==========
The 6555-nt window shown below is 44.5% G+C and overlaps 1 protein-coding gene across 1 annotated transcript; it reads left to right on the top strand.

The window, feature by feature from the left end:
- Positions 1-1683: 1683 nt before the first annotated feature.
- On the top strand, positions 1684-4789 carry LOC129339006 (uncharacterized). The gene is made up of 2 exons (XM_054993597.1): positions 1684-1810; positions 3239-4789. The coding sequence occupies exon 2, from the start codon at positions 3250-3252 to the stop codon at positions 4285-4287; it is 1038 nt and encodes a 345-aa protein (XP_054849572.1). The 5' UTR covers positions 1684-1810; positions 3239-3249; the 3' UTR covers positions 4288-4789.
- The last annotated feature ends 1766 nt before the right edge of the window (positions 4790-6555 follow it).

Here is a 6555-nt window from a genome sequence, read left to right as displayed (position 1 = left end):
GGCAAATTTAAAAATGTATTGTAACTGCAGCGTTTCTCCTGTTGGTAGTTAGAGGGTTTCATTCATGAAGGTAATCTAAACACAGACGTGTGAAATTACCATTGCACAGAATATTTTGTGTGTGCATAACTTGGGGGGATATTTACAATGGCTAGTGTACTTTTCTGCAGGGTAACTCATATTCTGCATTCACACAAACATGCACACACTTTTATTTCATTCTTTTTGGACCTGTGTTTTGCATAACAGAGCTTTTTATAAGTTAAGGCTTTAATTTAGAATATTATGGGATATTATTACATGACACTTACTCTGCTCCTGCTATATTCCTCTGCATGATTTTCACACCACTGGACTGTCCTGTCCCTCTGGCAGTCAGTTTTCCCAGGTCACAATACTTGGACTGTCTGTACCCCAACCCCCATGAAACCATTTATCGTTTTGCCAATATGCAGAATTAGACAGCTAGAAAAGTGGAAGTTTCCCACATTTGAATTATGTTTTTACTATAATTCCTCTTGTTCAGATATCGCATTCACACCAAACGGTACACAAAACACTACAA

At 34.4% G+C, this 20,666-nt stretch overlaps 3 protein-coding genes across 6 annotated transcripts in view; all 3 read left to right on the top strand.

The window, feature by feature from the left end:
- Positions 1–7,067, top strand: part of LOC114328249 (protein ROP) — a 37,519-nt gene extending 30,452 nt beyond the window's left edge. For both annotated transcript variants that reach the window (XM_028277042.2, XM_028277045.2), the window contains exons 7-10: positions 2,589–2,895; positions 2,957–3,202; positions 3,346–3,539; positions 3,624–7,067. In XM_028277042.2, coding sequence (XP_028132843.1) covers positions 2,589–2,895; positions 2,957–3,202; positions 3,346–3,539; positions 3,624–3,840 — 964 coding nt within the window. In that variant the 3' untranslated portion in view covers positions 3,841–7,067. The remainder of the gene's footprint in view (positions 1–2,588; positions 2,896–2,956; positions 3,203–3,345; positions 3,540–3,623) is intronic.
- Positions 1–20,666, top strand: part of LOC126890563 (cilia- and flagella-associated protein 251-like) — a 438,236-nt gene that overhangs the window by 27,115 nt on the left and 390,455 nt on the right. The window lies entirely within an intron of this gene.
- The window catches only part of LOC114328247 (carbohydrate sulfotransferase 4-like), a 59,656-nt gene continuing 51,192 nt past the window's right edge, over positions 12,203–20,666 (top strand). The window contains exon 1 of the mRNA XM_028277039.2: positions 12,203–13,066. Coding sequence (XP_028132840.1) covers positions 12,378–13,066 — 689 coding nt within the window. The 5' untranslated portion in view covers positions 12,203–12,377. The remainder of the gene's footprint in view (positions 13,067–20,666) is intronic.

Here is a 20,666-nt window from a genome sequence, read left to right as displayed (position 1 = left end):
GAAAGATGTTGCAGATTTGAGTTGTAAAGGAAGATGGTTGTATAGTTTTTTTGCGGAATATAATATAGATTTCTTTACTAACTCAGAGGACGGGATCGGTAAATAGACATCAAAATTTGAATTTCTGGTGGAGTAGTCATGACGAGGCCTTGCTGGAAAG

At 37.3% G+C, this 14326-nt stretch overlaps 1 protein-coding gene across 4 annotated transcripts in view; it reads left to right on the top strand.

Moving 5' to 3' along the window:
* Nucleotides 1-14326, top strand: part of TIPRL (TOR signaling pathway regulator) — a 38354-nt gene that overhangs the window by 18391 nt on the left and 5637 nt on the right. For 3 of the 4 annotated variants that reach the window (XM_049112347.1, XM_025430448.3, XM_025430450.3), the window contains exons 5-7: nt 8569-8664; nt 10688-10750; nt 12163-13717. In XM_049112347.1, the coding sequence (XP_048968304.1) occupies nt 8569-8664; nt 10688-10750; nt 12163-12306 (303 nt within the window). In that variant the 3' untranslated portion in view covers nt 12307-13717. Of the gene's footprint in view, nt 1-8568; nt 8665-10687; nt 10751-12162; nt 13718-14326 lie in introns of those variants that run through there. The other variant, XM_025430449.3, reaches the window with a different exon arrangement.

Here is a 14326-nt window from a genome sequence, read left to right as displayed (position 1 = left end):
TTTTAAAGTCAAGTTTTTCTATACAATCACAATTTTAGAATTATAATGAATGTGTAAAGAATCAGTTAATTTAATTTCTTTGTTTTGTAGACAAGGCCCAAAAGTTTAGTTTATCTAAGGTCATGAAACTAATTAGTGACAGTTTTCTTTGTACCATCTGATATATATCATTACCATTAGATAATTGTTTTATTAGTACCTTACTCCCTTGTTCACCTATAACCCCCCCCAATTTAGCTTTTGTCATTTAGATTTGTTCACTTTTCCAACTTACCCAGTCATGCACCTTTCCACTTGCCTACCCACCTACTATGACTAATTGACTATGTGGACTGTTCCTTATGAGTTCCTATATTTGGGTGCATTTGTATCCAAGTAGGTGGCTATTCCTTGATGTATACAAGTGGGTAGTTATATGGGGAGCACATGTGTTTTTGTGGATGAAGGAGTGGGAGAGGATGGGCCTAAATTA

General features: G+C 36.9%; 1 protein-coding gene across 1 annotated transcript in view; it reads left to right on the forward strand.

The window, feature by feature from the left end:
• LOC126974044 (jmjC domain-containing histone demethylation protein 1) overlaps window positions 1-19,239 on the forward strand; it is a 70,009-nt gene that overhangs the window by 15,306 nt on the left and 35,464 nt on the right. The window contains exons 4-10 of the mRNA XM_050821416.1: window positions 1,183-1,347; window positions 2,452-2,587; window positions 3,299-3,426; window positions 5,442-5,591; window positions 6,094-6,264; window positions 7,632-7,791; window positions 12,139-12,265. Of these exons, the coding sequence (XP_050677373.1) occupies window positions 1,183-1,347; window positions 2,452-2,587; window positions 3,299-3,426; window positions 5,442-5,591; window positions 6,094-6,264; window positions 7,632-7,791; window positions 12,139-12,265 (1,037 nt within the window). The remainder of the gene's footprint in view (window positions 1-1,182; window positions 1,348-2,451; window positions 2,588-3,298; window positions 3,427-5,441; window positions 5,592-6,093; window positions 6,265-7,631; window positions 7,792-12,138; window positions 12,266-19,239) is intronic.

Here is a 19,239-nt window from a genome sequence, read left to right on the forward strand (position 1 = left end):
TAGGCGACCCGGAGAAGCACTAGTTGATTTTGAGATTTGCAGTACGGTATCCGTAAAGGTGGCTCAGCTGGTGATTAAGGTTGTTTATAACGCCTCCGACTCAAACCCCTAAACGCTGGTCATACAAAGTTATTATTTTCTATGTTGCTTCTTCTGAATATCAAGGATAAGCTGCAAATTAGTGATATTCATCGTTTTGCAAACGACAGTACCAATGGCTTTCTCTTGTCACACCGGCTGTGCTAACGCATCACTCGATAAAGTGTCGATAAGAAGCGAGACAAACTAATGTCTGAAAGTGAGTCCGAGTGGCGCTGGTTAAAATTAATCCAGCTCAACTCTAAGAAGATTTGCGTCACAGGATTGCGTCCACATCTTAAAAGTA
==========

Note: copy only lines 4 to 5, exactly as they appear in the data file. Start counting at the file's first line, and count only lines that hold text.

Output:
- On the top strand, positions 1684-4789 carry LOC129339006 (uncharacterized). The gene is made up of 2 exons (XM_054993597.1): positions 1684-1810; positions 3239-4789. The coding sequence occupies exon 2, from the start codon at positions 3250-3252 to the stop codon at positions 4285-4287; it is 1038 nt and encodes a 345-aa protein (XP_054849572.1). The 5' UTR covers positions 1684-1810; positions 3239-3249; the 3' UTR covers positions 4288-4789.
- The last annotated feature ends 1766 nt before the right edge of the window (positions 4790-6555 follow it).